Jiirgen Habermas is a radical democrat. The source of that self-designation is that his conception of democracy-what he calls "discursive democracy"-is founded on the ideal of "a self-organizing community of free and equal citizens," co- ordinating their collective affairs through their common reason. The author discusses three large challenges to this radical-democratic ideal of collective self-regulation: 1) What is the role of private autonomy in a radical-democratic view? 2) What role does reason play in collective self-regulation? 3) What relevance might (...)
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  • A theory of justice.John Rawls - 2009 - In Steven M. Cahn (ed.), Exploring ethics: an introductory anthology. New York: Oxford University Press. pp. 133-135.
    Though the Revised Edition of A Theory of Justice, published in 1999, is the definitive statement of Rawlsıs view, so much of the extensive literature on ...
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  • The law of peoples.John Rawls - 1999 - Cambridge, Mass.: Harvard University Press. Edited by John Rawls.
    Consisting of two essays, this work by a Harvard professor offers his thoughts on the idea of a social contract regulating people's behavior toward one another.
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  • Minimalism about human rights: The most we can hope for?Joshua Cohen - 2004 - Journal of Political Philosophy 12 (2):190–213.
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  • The creative tension between jên and li.Wei-Ming Tu - 1968 - Philosophy East and West 18 (1/2):29-39.
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  • The Law of Peoples.John Rawls - 2001 - Philosophical Quarterly 51 (203):246-253.
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  • The Law of Peoples.John Rawls - 1993 - Critical Inquiry 20 (1):36-68.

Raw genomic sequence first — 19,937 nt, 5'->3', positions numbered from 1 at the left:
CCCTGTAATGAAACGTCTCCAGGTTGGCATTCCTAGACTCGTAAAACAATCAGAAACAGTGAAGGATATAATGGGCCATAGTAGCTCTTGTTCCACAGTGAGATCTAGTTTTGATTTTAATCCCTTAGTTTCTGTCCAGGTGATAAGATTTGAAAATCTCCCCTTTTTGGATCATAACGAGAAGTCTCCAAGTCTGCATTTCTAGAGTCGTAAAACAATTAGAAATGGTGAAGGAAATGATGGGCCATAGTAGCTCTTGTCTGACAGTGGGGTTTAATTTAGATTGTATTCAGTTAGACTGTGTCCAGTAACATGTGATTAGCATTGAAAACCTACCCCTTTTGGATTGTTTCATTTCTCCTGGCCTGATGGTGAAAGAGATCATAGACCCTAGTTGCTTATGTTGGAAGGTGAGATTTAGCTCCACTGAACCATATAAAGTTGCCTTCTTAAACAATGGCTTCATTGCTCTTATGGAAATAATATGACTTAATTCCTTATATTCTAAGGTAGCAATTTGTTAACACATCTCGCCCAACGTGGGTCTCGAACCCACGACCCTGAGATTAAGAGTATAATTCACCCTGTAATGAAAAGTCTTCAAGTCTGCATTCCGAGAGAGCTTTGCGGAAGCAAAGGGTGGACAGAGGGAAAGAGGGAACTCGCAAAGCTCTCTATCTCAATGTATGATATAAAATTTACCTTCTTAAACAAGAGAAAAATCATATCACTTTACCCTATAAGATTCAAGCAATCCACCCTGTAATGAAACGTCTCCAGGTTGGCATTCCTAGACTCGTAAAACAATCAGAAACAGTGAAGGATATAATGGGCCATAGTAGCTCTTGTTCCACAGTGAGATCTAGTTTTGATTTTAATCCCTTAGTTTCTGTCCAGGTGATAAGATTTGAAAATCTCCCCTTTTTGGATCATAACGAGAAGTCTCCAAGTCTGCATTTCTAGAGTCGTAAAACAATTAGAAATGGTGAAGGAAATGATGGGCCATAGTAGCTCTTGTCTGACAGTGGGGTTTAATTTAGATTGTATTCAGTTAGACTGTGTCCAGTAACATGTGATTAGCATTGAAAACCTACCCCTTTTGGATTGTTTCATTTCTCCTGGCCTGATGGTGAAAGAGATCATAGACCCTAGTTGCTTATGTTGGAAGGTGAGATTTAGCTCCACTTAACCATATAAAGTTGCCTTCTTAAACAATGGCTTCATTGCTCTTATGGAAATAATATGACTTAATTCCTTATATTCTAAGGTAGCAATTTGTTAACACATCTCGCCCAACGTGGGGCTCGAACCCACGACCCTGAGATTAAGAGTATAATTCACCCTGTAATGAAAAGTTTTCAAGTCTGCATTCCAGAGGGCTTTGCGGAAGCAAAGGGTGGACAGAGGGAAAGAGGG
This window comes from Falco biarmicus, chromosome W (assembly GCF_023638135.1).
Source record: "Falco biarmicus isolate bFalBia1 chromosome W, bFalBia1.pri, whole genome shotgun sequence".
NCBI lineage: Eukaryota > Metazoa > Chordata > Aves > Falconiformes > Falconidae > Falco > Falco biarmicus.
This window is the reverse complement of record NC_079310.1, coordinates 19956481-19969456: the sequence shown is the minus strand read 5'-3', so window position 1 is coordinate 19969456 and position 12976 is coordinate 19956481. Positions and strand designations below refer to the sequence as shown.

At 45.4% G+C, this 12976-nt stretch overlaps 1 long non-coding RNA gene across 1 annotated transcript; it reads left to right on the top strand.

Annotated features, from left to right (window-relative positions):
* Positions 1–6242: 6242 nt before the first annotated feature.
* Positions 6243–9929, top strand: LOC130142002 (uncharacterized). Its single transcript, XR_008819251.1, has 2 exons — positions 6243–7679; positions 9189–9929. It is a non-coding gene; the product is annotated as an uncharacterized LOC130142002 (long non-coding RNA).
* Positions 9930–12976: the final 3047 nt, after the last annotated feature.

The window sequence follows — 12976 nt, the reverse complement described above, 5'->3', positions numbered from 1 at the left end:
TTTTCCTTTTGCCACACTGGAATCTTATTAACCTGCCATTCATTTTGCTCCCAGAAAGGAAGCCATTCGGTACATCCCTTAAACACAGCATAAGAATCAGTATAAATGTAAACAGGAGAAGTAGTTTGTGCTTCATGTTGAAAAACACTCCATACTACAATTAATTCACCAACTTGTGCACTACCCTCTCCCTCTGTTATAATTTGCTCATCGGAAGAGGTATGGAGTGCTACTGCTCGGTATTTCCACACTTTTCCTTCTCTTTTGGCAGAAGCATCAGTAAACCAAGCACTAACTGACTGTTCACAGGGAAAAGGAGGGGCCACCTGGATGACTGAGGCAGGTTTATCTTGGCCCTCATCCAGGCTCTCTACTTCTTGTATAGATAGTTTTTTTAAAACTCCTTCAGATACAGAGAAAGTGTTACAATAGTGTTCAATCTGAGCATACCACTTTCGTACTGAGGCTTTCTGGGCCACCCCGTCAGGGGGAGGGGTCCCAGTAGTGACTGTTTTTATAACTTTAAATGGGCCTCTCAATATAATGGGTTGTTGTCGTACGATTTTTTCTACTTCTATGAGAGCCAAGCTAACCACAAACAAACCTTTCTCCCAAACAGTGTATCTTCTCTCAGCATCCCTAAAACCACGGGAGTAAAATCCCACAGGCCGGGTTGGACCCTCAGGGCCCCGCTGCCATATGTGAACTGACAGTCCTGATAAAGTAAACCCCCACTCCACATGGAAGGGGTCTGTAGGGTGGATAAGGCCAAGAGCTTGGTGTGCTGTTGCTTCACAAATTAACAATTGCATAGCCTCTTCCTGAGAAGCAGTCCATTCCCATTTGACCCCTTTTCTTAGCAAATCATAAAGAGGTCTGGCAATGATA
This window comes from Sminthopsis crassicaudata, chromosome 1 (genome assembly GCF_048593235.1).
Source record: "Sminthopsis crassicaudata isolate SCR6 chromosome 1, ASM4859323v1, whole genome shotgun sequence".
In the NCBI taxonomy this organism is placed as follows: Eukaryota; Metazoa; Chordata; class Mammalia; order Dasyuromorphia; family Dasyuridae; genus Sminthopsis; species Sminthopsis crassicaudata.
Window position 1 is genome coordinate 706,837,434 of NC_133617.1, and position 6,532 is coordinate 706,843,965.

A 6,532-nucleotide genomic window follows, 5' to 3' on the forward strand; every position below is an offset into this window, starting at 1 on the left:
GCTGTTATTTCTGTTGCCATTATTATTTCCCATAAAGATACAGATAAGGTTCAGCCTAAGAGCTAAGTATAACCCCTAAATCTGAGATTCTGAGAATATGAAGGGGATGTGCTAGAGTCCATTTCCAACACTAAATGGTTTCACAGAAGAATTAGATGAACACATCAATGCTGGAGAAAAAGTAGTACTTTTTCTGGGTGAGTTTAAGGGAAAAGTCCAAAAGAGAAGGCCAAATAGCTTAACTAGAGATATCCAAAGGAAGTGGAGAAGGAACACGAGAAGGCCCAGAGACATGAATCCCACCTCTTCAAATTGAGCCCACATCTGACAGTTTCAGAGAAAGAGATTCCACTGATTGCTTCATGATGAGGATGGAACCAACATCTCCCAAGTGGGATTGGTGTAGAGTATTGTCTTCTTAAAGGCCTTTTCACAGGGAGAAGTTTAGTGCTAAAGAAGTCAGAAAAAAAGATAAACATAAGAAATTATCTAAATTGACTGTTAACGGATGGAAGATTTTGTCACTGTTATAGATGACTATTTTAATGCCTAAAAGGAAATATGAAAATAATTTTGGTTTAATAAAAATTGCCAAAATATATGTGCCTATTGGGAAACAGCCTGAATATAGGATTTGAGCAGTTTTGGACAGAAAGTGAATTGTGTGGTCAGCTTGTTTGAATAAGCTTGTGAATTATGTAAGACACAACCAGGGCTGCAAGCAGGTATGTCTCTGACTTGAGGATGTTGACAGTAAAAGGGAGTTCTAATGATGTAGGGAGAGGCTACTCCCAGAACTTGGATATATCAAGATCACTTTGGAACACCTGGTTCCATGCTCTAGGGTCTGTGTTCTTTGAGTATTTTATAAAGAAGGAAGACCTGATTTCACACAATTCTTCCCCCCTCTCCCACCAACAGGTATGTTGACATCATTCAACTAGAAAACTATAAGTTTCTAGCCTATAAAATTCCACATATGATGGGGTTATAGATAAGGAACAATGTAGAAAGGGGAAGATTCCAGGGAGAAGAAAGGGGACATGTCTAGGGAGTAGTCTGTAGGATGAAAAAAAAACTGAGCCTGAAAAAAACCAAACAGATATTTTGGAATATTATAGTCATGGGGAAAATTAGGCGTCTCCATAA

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  • Way, Learning, and Politics: Essays on the Confucian Intellectual.Wei-Ming Tu - 1993 - SUNY Press.
    Tu (Chinese history and philosophy, Harvard U.) offers a panoramic view of the core values of Confucian intellectual thought that have kept it vital for more than two millennia, and underlie the recent resurgence in eastern Asia. Of interest to students of either China or religion and ethics. Paper edition (unseen), $14.95. Annotation copyright by Book News, Inc., Portland, OR.
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  • Identity in Democracy.Amy Gutmann - 2004 - Princeton University Press.
    I doubt that even one of her readers will agree with all of Gutmann's conclusions--but they will all have to take account of the wealth of empirical evidence and stringent reasoning in this book.
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  • Democracy in decent nonliberal nations: A defense.Ranjoo Seodu Herr - 2009 - Philosophical Forum 40 (3):309-337.
    Western democracy theorists accept the "liberal democracy thesis" and claim that the only morally justifiable conception of democracy is liberal democracy regulated by substantive liberal values. According to this thesis, democracy not regulated by liberal values in nonliberal nations, if at all feasible, necessarily leads to the oppression of minorities and is therefore morally unjustifiable. This article aims to refute the liberal democracy thesis by arguing that democracy in "decent" nonliberal nations is not only feasible but also morally justifiable.